Morning Shows Should Change How They Spend Their Time In The Digital Age
September 20, 2016
Back when people had few media options, media outlets gained an audience by providing the best content. Thirty years ago, if you wanted to get the news, you had to read the morning paper or watch the evening television. People could easily sample all of the news sources, and then decide which one they felt delivered the best content.
However, in a world where media options are plentiful, simply providing the best content is not enough; you must also promote that content after it is published. There is so much content out there that people cannot possibly sample it all and decide which is best, so they will often opt for the content that is most convenient. Quite often today, the "best" content loses out to the "best promoted" content. Accessibility trumps quality.
In an internal report, the New York Times noted that the Huffington Post attracts larger audiences partly because Times editors assume their job is done when a story is published, while Huffington Post editors realize that their job has just started when a story goes live.
The same lesson can be applied to radio. When people did not have thousands of options for audio content on their morning commute, 100% of the morning show team's time (outside of the show itself) was invested in show preparation. In other words, all of the extra work was done before the next show; nothing was done with a show after it was complete. In a world with iTunes, Pandora, satellite radio and more, radio morning shows need to put a new focus on post-show promotion. I recommend that approximately 50% of effort and resources should go into planning the next show, while 50% of effort and resources go into repackaging and promoting a show after it is over.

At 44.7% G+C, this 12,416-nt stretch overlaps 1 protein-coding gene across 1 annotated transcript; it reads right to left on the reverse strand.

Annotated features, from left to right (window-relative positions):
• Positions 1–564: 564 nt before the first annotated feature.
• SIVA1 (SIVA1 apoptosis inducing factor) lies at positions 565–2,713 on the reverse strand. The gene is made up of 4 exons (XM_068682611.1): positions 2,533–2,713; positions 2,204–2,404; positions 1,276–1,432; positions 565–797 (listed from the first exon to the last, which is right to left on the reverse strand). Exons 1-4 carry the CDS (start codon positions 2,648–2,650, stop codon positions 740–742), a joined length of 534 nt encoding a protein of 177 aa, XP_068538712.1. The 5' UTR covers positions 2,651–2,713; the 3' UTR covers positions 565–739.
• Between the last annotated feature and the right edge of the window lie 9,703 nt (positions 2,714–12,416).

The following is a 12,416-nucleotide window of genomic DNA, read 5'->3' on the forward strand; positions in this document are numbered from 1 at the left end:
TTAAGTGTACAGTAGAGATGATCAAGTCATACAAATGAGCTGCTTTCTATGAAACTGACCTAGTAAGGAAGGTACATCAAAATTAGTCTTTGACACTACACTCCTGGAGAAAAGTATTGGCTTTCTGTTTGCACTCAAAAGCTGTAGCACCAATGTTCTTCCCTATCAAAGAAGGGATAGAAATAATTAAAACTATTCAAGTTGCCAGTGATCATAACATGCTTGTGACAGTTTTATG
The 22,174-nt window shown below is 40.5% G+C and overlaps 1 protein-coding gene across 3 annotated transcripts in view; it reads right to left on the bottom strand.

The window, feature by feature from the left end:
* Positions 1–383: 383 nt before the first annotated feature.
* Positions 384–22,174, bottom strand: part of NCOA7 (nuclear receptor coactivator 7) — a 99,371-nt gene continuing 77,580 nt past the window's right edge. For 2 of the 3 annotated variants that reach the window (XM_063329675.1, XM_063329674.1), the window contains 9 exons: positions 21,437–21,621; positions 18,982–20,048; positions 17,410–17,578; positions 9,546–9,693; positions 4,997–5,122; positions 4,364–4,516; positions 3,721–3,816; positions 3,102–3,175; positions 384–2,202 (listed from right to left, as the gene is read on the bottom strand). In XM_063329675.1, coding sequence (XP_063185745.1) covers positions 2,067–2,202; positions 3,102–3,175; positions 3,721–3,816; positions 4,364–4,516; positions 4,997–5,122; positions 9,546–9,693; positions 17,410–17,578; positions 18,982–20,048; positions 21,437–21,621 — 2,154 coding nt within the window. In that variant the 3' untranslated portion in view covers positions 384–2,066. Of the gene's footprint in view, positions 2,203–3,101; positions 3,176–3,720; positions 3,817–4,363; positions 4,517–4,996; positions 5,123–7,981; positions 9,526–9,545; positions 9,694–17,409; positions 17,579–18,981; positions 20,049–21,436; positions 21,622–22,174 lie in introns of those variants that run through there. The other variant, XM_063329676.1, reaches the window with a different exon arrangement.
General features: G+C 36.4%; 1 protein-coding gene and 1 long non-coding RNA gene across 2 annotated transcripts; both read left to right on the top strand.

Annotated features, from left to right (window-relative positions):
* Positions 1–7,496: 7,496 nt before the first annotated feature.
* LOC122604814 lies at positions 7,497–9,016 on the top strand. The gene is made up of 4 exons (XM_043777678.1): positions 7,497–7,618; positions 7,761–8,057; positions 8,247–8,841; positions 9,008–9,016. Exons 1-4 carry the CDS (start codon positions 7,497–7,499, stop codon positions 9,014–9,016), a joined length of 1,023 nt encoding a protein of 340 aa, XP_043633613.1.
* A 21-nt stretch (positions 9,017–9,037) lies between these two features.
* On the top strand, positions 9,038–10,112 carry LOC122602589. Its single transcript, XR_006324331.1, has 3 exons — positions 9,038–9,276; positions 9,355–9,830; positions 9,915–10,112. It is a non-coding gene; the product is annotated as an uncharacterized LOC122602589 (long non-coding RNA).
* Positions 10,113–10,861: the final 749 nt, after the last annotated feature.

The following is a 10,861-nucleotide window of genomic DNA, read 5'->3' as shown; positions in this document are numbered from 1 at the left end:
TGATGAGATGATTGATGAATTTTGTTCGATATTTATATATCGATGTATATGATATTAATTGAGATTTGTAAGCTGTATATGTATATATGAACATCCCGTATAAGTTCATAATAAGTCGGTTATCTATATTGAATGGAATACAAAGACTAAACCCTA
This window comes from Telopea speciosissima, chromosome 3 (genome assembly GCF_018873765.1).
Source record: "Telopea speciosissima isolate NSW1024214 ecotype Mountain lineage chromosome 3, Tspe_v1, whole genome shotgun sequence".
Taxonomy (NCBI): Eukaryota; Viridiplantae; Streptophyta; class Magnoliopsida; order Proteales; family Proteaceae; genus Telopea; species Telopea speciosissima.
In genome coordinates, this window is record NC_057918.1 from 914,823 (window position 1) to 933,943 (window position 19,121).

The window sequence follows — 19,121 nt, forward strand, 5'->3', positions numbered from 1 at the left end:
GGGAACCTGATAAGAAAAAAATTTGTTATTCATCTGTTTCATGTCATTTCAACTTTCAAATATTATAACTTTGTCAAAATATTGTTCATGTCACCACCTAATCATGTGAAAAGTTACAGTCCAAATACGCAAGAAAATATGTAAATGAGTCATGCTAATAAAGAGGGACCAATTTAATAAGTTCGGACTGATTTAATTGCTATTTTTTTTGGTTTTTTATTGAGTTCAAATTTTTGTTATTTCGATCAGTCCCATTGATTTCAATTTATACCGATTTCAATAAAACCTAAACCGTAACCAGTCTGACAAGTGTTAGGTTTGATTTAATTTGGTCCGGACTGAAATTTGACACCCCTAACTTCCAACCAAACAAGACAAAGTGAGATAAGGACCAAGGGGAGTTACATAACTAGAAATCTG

This represents a new mindset for radio. While most morning shows teams are well-versed in what it takes to prepare for a show, few have any experience in post-show promotion. For that reason, I will not address show preparation here, but rather outline a concrete strategy for the post-show promotion.
Post show promotion can include:
- Uploading highlights from the day's show to Soundcloud
- Uploading part or all of the show as a podcast
- Creating a "shownotes" page and proactively sharing the page on social media (here's a tutorial)
- Post videos from the day's show to YouTube
- Create additional web-only content
In the digital age, building a successful show isn't just about preparation; it's also about promotion.